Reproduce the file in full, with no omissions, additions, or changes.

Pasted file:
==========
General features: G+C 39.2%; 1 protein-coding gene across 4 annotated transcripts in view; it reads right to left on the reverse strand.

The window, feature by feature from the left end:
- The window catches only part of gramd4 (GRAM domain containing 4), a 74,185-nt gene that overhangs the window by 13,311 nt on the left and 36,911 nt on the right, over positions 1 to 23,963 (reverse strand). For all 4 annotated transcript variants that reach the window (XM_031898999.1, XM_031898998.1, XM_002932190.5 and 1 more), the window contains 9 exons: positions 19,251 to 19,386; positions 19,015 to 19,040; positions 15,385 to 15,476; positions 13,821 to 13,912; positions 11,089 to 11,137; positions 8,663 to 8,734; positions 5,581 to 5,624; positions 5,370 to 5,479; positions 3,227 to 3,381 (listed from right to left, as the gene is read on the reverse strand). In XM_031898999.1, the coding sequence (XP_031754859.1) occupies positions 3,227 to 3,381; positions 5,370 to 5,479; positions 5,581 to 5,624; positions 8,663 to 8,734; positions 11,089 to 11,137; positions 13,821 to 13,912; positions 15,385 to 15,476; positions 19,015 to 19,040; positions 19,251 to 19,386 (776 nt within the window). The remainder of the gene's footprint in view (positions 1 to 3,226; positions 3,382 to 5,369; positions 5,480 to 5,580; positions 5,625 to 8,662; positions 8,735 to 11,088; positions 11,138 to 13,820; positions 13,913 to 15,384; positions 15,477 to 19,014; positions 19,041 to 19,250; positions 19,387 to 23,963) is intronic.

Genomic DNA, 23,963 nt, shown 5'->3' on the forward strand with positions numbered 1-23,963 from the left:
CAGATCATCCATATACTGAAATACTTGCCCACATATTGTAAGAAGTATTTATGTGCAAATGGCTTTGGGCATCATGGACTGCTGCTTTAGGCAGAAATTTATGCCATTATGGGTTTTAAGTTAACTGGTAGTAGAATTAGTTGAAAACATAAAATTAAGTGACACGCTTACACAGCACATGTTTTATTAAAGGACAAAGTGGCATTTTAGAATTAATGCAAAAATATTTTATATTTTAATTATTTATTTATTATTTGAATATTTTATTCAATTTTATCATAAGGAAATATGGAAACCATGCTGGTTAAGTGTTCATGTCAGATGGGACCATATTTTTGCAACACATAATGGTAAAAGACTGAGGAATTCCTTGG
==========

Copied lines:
General features: G+C 39.2%; 1 protein-coding gene across 4 annotated transcripts in view; it reads right to left on the reverse strand.

The window, feature by feature from the left end:
- The window catches only part of gramd4 (GRAM domain containing 4), a 74,185-nt gene that overhangs the window by 13,311 nt on the left and 36,911 nt on the right, over positions 1 to 23,963 (reverse strand). For all 4 annotated transcript variants that reach the window (XM_031898999.1, XM_031898998.1, XM_002932190.5 and 1 more), the window contains 9 exons: positions 19,251 to 19,386; positions 19,015 to 19,040; positions 15,385 to 15,476; positions 13,821 to 13,912; positions 11,089 to 11,137; positions 8,663 to 8,734; positions 5,581 to 5,624; positions 5,370 to 5,479; positions 3,227 to 3,381 (listed from right to left, as the gene is read on the reverse strand). In XM_031898999.1, the coding sequence (XP_031754859.1) occupies positions 3,227 to 3,381; positions 5,370 to 5,479; positions 5,581 to 5,624; positions 8,663 to 8,734; positions 11,089 to 11,137; positions 13,821 to 13,912; positions 15,385 to 15,476; positions 19,015 to 19,040; positions 19,251 to 19,386 (776 nt within the window). The remainder of the gene's footprint in view (positions 1 to 3,226; positions 3,382 to 5,369; positions 5,480 to 5,580; positions 5,625 to 8,662; positions 8,735 to 11,088; positions 11,138 to 13,820; positions 13,913 to 15,384; positions 15,477 to 19,014; positions 19,041 to 19,250; positions 19,387 to 23,963) is intronic.

Genomic DNA, 23,963 nt, shown 5'->3' on the forward strand with positions numbered 1-23,963 from the left:
CAGATCATCCATATACTGAAATACTTGCCCACATATTGTAAGAAGTATTTATGTGCAAATGGCTTTGGGCATCATGGACTGCTGCTTTAGGCAGAAATTTATGCCATTATGGGTTTTAAGTTAACTGGTAGTAGAATTAGTTGAAAACATAAAATTAAGTGACACGCTTACACAGCACATGTTTTATTAAAGGACAAAGTGGCATTTTAGAATTAATGCAAAAATATTTTATATTTTAATTATTTATTTATTATTTGAATATTTTATTCAATTTTATCATAAGGAAATATGGAAACCATGCTGGTTAAGTGTTCATGTCAGATGGGACCATATTTTTGCAACACATAATGGTAAAAGACTGAGGAATTCCTTGG